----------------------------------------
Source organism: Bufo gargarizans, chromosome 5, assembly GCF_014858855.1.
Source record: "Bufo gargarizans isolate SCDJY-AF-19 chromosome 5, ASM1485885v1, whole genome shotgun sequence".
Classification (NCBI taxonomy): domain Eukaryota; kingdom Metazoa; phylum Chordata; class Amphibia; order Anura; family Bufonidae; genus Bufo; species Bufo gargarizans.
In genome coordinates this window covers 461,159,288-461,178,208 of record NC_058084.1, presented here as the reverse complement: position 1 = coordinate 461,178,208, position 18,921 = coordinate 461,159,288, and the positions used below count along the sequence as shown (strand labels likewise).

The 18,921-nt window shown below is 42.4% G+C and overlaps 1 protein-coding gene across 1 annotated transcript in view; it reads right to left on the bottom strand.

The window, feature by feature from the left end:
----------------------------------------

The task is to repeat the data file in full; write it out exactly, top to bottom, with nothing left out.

Source organism: Bufo gargarizans, chromosome 5, assembly GCF_014858855.1.
Source record: "Bufo gargarizans isolate SCDJY-AF-19 chromosome 5, ASM1485885v1, whole genome shotgun sequence".
Classification (NCBI taxonomy): domain Eukaryota; kingdom Metazoa; phylum Chordata; class Amphibia; order Anura; family Bufonidae; genus Bufo; species Bufo gargarizans.
In genome coordinates this window covers 461,159,288-461,178,208 of record NC_058084.1, presented here as the reverse complement: position 1 = coordinate 461,178,208, position 18,921 = coordinate 461,159,288, and the positions used below count along the sequence as shown (strand labels likewise).

The 18,921-nt window shown below is 42.4% G+C and overlaps 1 protein-coding gene across 1 annotated transcript in view; it reads right to left on the bottom strand.

The window, feature by feature from the left end: